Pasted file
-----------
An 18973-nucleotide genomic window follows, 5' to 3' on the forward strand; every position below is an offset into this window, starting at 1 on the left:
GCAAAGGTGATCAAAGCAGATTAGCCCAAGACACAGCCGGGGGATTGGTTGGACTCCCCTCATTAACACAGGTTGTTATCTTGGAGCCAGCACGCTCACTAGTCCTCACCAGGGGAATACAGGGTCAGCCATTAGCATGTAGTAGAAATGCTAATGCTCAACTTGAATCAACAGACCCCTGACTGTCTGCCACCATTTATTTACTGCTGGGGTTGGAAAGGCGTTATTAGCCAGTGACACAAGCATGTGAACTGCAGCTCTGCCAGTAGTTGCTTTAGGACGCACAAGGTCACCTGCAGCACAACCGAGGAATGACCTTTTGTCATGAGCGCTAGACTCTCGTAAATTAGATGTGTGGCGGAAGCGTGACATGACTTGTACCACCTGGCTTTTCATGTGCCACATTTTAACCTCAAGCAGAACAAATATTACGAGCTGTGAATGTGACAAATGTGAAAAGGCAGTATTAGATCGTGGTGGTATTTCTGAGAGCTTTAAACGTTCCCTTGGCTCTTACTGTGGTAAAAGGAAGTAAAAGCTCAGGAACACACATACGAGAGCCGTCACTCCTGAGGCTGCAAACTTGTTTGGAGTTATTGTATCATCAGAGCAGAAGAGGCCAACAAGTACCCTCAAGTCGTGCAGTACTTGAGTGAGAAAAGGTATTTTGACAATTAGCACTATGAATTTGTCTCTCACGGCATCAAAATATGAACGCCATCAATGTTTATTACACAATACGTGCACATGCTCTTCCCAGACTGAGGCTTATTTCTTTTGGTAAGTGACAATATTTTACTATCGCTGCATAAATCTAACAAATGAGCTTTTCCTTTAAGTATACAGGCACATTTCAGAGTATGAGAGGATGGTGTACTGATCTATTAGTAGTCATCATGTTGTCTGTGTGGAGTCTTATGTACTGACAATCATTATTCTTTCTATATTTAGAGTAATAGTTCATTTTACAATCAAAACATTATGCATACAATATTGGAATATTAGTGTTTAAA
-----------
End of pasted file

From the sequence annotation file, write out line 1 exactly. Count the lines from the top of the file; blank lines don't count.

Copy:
An 18973-nucleotide genomic window follows, 5' to 3' on the forward strand; every position below is an offset into this window, starting at 1 on the left: